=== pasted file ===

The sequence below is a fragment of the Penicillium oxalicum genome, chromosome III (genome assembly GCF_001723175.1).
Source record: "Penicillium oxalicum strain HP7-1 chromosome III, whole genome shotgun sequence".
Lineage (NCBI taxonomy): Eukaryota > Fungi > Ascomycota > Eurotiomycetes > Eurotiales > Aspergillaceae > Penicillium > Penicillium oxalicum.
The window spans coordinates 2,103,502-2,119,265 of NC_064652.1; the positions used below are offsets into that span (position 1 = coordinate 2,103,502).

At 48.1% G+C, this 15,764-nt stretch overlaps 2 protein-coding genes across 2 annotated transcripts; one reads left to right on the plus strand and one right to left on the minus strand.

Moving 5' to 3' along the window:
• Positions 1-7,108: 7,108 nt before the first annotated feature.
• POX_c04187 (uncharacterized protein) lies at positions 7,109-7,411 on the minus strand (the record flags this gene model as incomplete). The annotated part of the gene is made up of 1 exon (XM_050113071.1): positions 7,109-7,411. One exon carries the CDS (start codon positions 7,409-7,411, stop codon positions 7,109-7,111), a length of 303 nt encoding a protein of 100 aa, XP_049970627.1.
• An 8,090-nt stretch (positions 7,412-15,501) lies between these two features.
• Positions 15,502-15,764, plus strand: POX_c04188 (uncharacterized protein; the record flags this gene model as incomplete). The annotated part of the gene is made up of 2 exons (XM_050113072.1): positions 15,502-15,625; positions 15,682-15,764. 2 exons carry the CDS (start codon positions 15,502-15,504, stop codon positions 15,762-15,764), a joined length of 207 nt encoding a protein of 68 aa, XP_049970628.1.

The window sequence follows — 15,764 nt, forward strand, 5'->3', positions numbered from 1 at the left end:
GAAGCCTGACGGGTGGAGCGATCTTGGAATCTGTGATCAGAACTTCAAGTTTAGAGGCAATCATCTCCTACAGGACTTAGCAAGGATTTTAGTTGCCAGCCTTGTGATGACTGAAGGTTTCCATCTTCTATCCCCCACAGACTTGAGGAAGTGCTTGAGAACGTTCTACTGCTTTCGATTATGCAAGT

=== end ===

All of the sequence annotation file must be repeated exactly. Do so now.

The sequence below is a fragment of the Penicillium oxalicum genome, chromosome III (genome assembly GCF_001723175.1).
Source record: "Penicillium oxalicum strain HP7-1 chromosome III, whole genome shotgun sequence".
Lineage (NCBI taxonomy): Eukaryota > Fungi > Ascomycota > Eurotiomycetes > Eurotiales > Aspergillaceae > Penicillium > Penicillium oxalicum.
The window spans coordinates 2,103,502-2,119,265 of NC_064652.1; the positions used below are offsets into that span (position 1 = coordinate 2,103,502).

At 48.1% G+C, this 15,764-nt stretch overlaps 2 protein-coding genes across 2 annotated transcripts; one reads left to right on the plus strand and one right to left on the minus strand.

Moving 5' to 3' along the window:
• Positions 1-7,108: 7,108 nt before the first annotated feature.
• POX_c04187 (uncharacterized protein) lies at positions 7,109-7,411 on the minus strand (the record flags this gene model as incomplete). The annotated part of the gene is made up of 1 exon (XM_050113071.1): positions 7,109-7,411. One exon carries the CDS (start codon positions 7,409-7,411, stop codon positions 7,109-7,111), a length of 303 nt encoding a protein of 100 aa, XP_049970627.1.
• An 8,090-nt stretch (positions 7,412-15,501) lies between these two features.
• Positions 15,502-15,764, plus strand: POX_c04188 (uncharacterized protein; the record flags this gene model as incomplete). The annotated part of the gene is made up of 2 exons (XM_050113072.1): positions 15,502-15,625; positions 15,682-15,764. 2 exons carry the CDS (start codon positions 15,502-15,504, stop codon positions 15,762-15,764), a joined length of 207 nt encoding a protein of 68 aa, XP_049970628.1.

The window sequence follows — 15,764 nt, forward strand, 5'->3', positions numbered from 1 at the left end:
GAAGCCTGACGGGTGGAGCGATCTTGGAATCTGTGATCAGAACTTCAAGTTTAGAGGCAATCATCTCCTACAGGACTTAGCAAGGATTTTAGTTGCCAGCCTTGTGATGACTGAAGGTTTCCATCTTCTATCCCCCACAGACTTGAGGAAGTGCTTGAGAACGTTCTACTGCTTTCGATTATGCAAGT